Engaging the Gospel – Second Sunday of Lent

2nd Sunday of Lent (Year C): Gospel – Luke 9:28b-36

“For a moment Jesus discloses His divine glory” in His Transfiguration (Catechism paragraph 555), evoking the theophanies, or manifestations of God, in the Old Testament.

Through the presence of the cloud, the appearance of Moses and Elijah, and its setting on a mountain, the Transfiguration calls to mind, and yet transcends, these earlier divine manifestations to the people of Israel.

“In the theophanies of the Old Testament, the cloud, now obscure, now luminous, reveals the living and saving God, while veiling the transcendence of His glory” (697).

“Christian tradition has always recognized that God’s Word allowed Himself to be seen and heard in these theophanies, in which the cloud of the Holy Spirit both revealed Him and concealed Him in its shadow” (707).

In the Old Testament, “Elijah, like Moses before him, hides in a cleft of the rock until the mysterious presence of God has passed by” (2583). In the New Testament, with the Word made flesh in Jesus, God manifests Himself in a radically new way.

Hence “only on the mountain of the Transfiguration will Moses and Elijah behold the unveiled face of Him Whom they sought; the light of the knowledge of the glory of God shines in the face of Christ” (2583).

Question for reflection: What leads me to reflect upon the majesty of God?

Engaging the Gospel – John 6:24-35

18th Sunday in Ordinary Time (Year B): Gospel – John 6:24-35

Jesus reveals that He is the Bread of Life – not to give out the earthly bread that the crowd seeks, but to bring us everlasting life. This “Bread of Life” discourse, the heart of John 6, will furnish our Gospel readings for the next few weeks.

“The fundamental context in which the entire chapter belongs is centered upon the contrast between Moses and Jesus,” Benedict XVI writes in Jesus of Nazareth, Vol. 1. “Jesus is the definitive, greater Moses” (p. 264).

Moses was identified with the gift of manna that sustained the Israelites in the desert: “Even the manna was not heavenly bread, but only earthly bread…or rather a food substitute” (p. 267).

But the Lord gives us much more – He gives us Himself in the Eucharist.

As the manna physically nourished the Israelites on the way to the Promised Land, so does the Eucharist sustain us spiritually on our journey to heaven.

The Eucharist is literally the “food of eternal life” (Catechism paragraph 1212):

What material food produces in our bodily life, Holy Communion wonderfully achieves in our spiritual life. Communion with the flesh of the risen Christ…preserves, increases, and renews the life of grace received at Baptism. This growth in Christian life needs the nourishment of Eucharistic Communion…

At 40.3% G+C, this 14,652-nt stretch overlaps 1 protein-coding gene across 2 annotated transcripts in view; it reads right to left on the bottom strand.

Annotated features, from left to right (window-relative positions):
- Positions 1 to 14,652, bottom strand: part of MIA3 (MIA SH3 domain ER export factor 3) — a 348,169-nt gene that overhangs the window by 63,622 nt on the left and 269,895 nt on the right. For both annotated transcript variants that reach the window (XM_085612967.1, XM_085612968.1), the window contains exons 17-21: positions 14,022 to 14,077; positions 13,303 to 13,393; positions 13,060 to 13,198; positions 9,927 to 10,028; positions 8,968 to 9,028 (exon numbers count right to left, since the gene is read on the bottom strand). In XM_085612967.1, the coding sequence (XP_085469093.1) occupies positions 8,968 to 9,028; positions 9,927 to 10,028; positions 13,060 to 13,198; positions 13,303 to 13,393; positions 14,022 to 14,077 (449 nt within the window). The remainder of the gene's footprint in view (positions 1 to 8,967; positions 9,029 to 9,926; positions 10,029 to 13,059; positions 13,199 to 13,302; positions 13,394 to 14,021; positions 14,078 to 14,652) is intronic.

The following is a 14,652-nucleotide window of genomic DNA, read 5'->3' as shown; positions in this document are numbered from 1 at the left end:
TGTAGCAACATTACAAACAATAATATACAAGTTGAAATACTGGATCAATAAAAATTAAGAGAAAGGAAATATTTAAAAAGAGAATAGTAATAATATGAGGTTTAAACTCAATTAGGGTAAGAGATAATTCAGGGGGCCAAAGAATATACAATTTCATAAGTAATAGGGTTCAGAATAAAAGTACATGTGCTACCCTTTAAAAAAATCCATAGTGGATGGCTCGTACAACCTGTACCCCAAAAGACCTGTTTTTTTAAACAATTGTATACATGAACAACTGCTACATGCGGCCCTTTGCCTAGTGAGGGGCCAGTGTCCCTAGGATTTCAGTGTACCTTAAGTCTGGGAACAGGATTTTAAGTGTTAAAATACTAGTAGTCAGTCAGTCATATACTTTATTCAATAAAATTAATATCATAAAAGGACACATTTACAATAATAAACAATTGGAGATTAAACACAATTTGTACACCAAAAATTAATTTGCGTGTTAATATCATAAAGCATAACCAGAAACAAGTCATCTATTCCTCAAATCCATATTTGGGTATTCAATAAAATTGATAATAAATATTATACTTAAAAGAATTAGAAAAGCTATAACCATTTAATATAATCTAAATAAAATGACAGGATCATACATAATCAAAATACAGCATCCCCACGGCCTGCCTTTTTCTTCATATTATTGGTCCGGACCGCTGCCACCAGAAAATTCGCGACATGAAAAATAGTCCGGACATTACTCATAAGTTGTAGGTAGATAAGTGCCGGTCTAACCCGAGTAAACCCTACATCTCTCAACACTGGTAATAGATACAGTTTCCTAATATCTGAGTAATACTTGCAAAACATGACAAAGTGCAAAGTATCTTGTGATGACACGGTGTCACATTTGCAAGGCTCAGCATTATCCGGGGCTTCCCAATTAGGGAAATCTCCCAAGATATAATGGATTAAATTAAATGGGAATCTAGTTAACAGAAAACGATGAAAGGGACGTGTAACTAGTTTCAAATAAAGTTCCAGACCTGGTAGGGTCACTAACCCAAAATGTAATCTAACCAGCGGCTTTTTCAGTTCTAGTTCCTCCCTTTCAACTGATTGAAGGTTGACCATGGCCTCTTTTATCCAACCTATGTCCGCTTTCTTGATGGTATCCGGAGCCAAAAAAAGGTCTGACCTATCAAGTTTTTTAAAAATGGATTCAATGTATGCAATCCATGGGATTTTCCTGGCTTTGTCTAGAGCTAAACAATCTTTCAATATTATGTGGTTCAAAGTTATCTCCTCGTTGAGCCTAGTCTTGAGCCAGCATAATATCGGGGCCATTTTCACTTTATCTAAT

— paragraph 1392.

The North African Christians in the early fourth century gave eloquent testimony to the necessity of the Eucharist. When Christian worship was banned during a vicious persecution of the Church, they chose martyrdom rather than give up the Eucharist, proclaiming that they could not exist without the Sacrament (see Benedict XVI, Sacramentum Caritatis, no. 95).

Question for reflection: How do I prepare to receive the Lord in the Eucharist?

Engaging the Gospel – Second Sunday of Lent

Second Sunday of Lent (Year B): Gospel – Mark 9:2-10

The Transfiguration is rich in meaning on several levels, beginning with its timing. Christ’s divine glory was made manifest during the Jewish Feast of Sukkoth. Commemorating Israel’s time of wandering in the desert after the Exodus, living in tents (“sukkoth”), this feast had messianic overtones: the Jewish people believed that it foreshadowed the coming age of the Messiah.

Jesus fulfills this hope, as Benedict XVI observes:

Indeed, the Lord has pitched the tent of His body among us and has thus inaugurated the messianic age…Jesus is the holy tent above whom the cloud of God’s presence now stands.

— Jesus of Nazareth, Vol. 1, pp. 315-16.

The presence of Moses and Elijah at the Transfiguration demonstrates Jesus’ fulfillment of the Hebrew Scriptures. They represent the Law and the Prophets, which proclaimed the Messiah’s coming. Although Moses and Elijah had encounters with God in the Old Testament, “only on the mountain of the Transfiguration” did they “behold the unveiled face of Him Whom they sought” – in Christ (Catechism paragraph 2583).

Moreover, the Transfiguration gives us a glimpse of the Holy Trinity.

As St. Thomas Aquinas noted, “The whole Trinity appeared: the Father in the voice; the Son in the man; the Spirit in the shining cloud” (quoted in paragraph 555).

Question for reflection: In what ways do I listen to the Lord?

Prayer Warriors of the Old Testament

Summary drawn from Catechism paragraphs 2568-97.

During this feast of the Presentation of the Lord, we glimpse Jesus as the fulfillment of the promises of the Old Covenant. As ever, our liturgy furnishes us with food for thought, which becomes food for prayer.

Today’s Gospel recounts the admirable faith of Simeon and Anna, thereby teaching us that we are heirs to their profound tradition of prayer, first revealed in the Old Testament and perfected in Christ. As the Word of God, the Old Testament continues to speak powerfully to us today, and we can learn a great deal from the school of prayer enshrined in its pages.